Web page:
Although I have lived and worked in the U.S. for 17 years, this will be the first time I am able to vote and I am very much an independent. I grew up in Saskatchewan during the reign of the NDP and saw how detrimental too much government can be, even with good intentions. Conversely, I have also worked long enough in corporate environments to know that big business has too much influence on the right side of the spectrum.
Going into tonight, I had a significant mistrust of Mr. Romney and low confidence in Mr. Obama’s competence. Coming out, I still don’t trust Mr. Romney but I feel better about Mr. Obama. One mistake we all make is that we think the president can fix everything and this is just not true. Mr. Obama has not done well in breaking the bipolar dysfunctional congress, and if he is going to accomplish what needs to be done, he needs to get bipartisanship back on track. It will take concerted effort by everyone, and not just politicians, to get our ship back on course.
In my opinion, Mr. Obama outperformed Mr. Romney tonight. Although much of the debate seemed to be a couple of alpha males battling for the stage, Mr. Obama used facts and data much more effectively than Mr. Romney. Mr. Obama did a better job of outlining plans and goals, although both were light on the details.
Mr. Obama did better on the questions of jobs, energy, taxes, and misconceptions as a person. Mr. Romney was stronger on the Bush/Romney comparison, immigration, and possibly trade. They both dodged the Libya and guns questions.
Coming out of this, I am still undecided but leaning closer to Mr. Obama than Mr. Romney – but only marginally.
Jonathan Havercroft, a political science professor in Oklahoma City, from Montreal:
I thought this was a complete 180 from the first debate. Mr. Obama dominated from start to finish. The exchange over Libya was one of the most devastating exchanges I have ever seen in a presidential debate. And I also thought Mr. Obama's closing statement was very strong.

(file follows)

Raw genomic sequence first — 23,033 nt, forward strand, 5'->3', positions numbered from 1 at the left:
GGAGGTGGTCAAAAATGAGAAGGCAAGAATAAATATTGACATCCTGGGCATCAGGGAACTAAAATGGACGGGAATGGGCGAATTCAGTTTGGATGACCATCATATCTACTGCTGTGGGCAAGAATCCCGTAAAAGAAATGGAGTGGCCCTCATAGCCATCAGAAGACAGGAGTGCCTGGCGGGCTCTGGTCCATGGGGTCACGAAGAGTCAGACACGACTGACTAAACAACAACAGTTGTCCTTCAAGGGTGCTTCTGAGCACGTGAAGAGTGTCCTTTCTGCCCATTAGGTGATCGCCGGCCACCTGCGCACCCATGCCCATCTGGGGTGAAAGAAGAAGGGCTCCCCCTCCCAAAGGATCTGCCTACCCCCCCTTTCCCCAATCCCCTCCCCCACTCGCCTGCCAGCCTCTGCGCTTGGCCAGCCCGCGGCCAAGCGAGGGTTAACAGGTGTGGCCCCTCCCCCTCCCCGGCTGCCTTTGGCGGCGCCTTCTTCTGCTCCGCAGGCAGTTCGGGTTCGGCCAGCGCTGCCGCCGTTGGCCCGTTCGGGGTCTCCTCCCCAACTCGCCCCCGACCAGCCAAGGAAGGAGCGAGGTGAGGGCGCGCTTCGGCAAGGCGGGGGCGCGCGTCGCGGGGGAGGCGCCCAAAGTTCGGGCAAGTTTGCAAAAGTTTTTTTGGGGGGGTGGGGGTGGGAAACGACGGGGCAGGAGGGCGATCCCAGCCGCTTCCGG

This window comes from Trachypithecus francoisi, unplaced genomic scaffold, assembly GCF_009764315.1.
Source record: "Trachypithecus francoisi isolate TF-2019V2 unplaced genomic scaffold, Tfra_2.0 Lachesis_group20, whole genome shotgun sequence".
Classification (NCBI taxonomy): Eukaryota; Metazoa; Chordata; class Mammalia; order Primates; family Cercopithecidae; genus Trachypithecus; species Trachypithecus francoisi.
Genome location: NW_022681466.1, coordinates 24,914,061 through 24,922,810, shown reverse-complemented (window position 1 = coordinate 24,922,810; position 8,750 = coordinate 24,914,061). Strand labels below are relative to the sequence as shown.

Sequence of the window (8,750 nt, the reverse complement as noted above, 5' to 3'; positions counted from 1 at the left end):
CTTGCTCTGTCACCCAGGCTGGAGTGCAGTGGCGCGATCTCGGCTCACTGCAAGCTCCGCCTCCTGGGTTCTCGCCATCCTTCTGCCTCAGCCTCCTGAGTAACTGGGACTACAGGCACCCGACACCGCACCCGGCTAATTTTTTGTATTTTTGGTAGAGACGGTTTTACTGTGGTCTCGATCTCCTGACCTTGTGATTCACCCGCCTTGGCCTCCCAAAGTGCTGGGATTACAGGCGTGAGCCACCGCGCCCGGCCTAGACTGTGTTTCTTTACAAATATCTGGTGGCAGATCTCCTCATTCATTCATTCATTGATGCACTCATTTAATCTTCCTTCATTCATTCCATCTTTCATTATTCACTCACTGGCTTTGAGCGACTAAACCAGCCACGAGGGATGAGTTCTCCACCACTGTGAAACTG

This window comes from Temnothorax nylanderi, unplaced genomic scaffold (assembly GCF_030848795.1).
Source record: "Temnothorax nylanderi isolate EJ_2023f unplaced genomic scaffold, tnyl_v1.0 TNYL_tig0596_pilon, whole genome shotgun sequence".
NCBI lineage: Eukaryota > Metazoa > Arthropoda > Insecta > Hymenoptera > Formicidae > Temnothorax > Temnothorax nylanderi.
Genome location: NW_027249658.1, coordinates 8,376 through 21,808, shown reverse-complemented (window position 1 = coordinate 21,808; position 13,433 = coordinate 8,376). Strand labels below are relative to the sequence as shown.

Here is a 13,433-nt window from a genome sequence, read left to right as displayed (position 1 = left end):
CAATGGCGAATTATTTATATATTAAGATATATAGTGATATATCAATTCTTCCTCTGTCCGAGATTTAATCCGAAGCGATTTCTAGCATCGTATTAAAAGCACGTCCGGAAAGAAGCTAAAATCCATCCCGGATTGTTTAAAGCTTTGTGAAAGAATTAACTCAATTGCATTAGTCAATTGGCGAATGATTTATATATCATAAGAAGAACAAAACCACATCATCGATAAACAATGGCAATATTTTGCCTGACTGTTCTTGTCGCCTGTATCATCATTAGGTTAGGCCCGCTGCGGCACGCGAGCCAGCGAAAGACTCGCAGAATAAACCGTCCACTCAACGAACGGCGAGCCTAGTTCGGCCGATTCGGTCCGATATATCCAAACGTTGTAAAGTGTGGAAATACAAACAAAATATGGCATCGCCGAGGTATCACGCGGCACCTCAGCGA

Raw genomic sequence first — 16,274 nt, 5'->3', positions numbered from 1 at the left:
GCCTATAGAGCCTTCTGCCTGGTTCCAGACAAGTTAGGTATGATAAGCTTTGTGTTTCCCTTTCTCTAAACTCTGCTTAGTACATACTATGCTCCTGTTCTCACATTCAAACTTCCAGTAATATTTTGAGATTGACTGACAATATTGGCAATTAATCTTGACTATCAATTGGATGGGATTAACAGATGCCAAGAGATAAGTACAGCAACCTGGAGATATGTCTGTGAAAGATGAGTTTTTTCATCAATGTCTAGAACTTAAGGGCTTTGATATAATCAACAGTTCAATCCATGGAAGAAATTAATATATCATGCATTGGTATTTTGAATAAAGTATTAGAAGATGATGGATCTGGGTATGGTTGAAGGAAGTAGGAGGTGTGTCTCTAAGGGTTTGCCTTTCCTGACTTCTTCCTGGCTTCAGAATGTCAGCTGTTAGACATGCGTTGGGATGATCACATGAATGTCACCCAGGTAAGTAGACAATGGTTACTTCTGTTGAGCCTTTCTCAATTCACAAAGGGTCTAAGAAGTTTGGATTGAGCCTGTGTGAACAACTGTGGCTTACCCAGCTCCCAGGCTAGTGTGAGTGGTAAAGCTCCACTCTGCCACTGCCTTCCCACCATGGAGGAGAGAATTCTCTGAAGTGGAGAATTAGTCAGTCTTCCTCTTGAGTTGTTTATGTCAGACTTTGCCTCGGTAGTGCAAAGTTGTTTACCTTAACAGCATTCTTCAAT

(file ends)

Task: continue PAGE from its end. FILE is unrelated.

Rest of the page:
Meredith Miller, from Toronto, now lives in Pittsburgh, Penn., and works in communications for a health-focused non-profit:
Based on the last debate, Obama had nowhere to go but up last night, so of course he came off strong.
Overall, I dislike the townhall format and thought the quality of the questions asked could have been much better. Candy Crowley's attempt to "fact check" was overstepping her role as moderator, and her credibility was further damaged when she corrected herself after the debate when the cameras stopped rolling.
I also found the language used by each side interesting, Obama saying middle class, vs. Romney saying middle income; and then later Obama saying undocumented vs. Romney saying illegal. Overall, I'm not calling a clear cut winner on this one, both sides had their moments. Let's see what next week brings.
Ben Wright, a web developer in Atlanta, Ga., from PEI:
I think Mr. Romney scored big when he pointed out the things Mr. Obama ran on but didn’t accomplish during his first term.
I think Mr. Obama scored major points on Libya, and when he pointed out that Mr. Romney made his fortune as an investor and that as an investor there’s no way Mr. Romney would have invested in a business plan like Mr. Romney’s.
If the Democrats are smart they’ll jump all over Mr. Romney’s “governments don’t create jobs” interjection and point out that Mr. Romney is running on a pledge to create 12 million jobs. Which is it?